Atsumi is a town at the lower-most point of the Shonai region. It's a cute little sea-side village that Peter visits once a month to teach at the local High School. One day in October, Peter and Kim took a short trip to Atsumi just to look around (and to have an experience on the pleasant Japanese rail system).

These are two nice pictures of the part of Atsumi that is on the sea coast. The town is separated from the coast by a highway that runs along the Sea of Japan. Unfortunately, there isn't much nice beach in this area--mostly concrete. My neighbor in the teachers' room at Chuou High School is a sailing instructor, and this is where he holds most of his sailing lessons. As you can see, it was a gorgeous day when we visited Atsumi, unlike our trip to Kamo.

This is the Sea of Japan just off Atsumi all by itself. There are a lot of jagged rocks along the Japanese coast where they sometimes build small shrines. The coastline actually looks a lot like the Pacific Northwest.

Moving further into Atsumi, there is a small river that runs the length of the town from the mountains down to the sea. It's actually relatively concrete-free by Japanese standards. There are foothills all around the town, and it's really very beautiful.

From this view, you can see back towards the mountainous part of the town. Further down the road from this scene is a cluster of rather large onsens (hot springs) and hotels. It's a very popular destination for city-weary people seeking a picturesque get-away. We met one Japanese gentleman from Tokyo who had a house in Washington State where his wife lived, and toured Latin America extensively selling pharmaceuticals for a large Japanese pharmaceutical company. Japanese people who speak decent English are always anxious to talk to us.

This is Atsumi-kou, Peter's only visting school. It looks rather large, but the student body is only 89 students. Poor Atsumi-kou has a bad reputation--deservedly as the students really don't care much about school or pay attention in class. The teachers, and even the students, are very endearing, however, and Peter really enjoys his visits. Unfortunately, this school will probably not exist anymore within another five to ten years.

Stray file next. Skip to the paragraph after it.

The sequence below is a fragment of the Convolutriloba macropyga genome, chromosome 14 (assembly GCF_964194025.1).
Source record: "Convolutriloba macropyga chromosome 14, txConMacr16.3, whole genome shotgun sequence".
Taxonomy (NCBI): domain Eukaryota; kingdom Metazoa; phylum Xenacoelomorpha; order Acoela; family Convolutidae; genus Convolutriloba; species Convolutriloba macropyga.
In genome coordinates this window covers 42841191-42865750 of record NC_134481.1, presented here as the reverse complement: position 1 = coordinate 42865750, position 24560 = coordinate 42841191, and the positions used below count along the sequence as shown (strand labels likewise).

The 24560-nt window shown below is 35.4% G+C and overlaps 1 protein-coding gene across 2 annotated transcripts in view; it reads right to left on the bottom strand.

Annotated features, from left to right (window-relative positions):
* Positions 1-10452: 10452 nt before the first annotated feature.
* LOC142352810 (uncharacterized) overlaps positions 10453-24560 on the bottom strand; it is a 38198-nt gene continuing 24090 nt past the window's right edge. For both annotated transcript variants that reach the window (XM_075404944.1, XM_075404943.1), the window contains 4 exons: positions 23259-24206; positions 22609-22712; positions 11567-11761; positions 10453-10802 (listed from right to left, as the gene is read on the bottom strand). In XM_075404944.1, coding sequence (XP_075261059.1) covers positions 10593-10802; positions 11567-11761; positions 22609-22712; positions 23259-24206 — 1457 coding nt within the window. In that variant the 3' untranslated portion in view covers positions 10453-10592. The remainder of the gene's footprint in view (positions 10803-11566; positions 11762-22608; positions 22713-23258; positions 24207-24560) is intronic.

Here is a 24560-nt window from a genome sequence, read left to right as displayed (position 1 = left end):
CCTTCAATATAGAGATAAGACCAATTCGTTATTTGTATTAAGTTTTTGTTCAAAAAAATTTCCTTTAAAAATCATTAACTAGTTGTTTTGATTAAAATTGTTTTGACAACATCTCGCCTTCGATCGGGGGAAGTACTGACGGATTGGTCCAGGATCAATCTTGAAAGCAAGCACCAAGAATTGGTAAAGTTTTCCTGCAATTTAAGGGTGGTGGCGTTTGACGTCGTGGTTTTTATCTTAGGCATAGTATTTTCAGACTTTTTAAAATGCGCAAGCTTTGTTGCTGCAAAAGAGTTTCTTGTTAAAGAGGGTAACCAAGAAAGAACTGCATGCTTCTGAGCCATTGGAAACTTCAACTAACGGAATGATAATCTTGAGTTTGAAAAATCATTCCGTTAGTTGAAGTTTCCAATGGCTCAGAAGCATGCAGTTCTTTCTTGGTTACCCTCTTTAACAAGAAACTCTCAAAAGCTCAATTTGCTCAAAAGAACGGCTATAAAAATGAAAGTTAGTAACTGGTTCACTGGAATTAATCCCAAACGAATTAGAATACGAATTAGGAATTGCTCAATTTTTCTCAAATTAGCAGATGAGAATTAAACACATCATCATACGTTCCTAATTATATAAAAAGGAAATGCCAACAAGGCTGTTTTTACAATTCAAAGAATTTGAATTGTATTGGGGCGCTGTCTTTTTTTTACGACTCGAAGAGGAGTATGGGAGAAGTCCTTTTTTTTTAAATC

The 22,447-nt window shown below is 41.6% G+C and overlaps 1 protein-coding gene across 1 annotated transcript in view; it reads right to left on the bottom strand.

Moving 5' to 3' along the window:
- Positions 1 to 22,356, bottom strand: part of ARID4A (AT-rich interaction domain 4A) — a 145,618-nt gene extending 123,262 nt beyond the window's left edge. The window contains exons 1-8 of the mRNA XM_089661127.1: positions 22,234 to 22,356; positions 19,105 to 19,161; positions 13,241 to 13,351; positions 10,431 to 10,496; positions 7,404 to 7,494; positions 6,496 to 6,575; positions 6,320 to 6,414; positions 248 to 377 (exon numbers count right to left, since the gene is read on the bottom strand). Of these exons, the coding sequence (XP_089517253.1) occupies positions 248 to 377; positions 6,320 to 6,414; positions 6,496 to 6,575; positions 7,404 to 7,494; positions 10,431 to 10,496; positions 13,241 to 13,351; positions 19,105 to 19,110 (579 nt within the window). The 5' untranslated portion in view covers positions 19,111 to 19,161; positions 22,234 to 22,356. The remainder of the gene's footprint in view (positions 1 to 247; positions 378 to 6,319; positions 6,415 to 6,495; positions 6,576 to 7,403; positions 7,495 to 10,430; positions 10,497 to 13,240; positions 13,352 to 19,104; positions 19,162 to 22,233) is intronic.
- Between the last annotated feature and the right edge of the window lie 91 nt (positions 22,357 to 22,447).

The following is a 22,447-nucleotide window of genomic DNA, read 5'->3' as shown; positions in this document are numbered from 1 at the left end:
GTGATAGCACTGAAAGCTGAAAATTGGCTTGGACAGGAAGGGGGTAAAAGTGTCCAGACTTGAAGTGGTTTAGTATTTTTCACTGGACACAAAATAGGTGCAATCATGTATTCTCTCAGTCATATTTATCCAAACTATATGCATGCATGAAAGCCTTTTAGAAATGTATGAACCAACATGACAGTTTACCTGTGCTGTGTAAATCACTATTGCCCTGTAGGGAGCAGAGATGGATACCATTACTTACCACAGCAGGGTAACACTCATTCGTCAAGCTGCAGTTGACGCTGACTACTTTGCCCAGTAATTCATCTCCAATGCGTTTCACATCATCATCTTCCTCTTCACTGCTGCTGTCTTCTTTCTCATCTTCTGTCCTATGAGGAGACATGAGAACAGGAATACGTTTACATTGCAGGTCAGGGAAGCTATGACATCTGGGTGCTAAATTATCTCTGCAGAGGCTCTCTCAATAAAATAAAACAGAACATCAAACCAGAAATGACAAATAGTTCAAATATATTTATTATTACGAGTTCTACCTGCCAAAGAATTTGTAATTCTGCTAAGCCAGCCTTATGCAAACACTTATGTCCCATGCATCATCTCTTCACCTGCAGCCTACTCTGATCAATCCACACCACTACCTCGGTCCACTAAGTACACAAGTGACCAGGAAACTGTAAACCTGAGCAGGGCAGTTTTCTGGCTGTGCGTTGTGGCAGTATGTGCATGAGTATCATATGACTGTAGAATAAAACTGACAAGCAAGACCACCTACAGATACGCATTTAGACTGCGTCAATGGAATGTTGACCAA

Here is Kim and Ai, our Japanese teacher who lives in Atsumi. Ai's family runs a tatami (traditional woven flooring used in houses) shop.

Here are some of the machines and tools used in making tatami. The mats end up being fairly heavy so they even have a forklift to help out.

Inland Atsumi has a river running through it. The tall buildings you see are hotels that have onsens (natural hot spring baths).

These windsocks are in the shape of koi, or carp. In May, there is a boy's day. The symbol for strength and boyness is a carp and parents hang these up in hopes that their boys will grow up to be as strong as carp.

Here's another view of one of the hotels. Peter stayed at one of these places for his school's bon-enakai, or end of the year party.

Atsumi has so much natural hot spring water they built a foot bath in the middle of the street. It's free. And hot! You simply take off your shoes and socks and put in your feet until they are a bit steamed and red. Unfortunately, we could only handle the lukewarm water (for babies and toddlers!) at first. Gradually, we moved on to the lowest level of hot water.

Atsumi also has a natural hot spring water dispenser with cups. It seems strange to drink the water but we were assured that it is very healthy (though everything seems to be healthy for us here!). It tasted a bit sulfur-y. Again, this is simply a stone monument in the middle of a sidewalk in Atsumi. What a great town!

On the way back we took the express train... and we were lucky enough to get treated to the brand-new "kira-kira uetsu" train. The floor is even mock hardwood! On the sign in the background you can barely make out the kanji for Tsuruoka, because we're headed back to good old "Crane Hill City" (that's what Tsuruoka-shi means).

That was our small mini-trip to Atsumi. It was a nice way to spend a Saturday.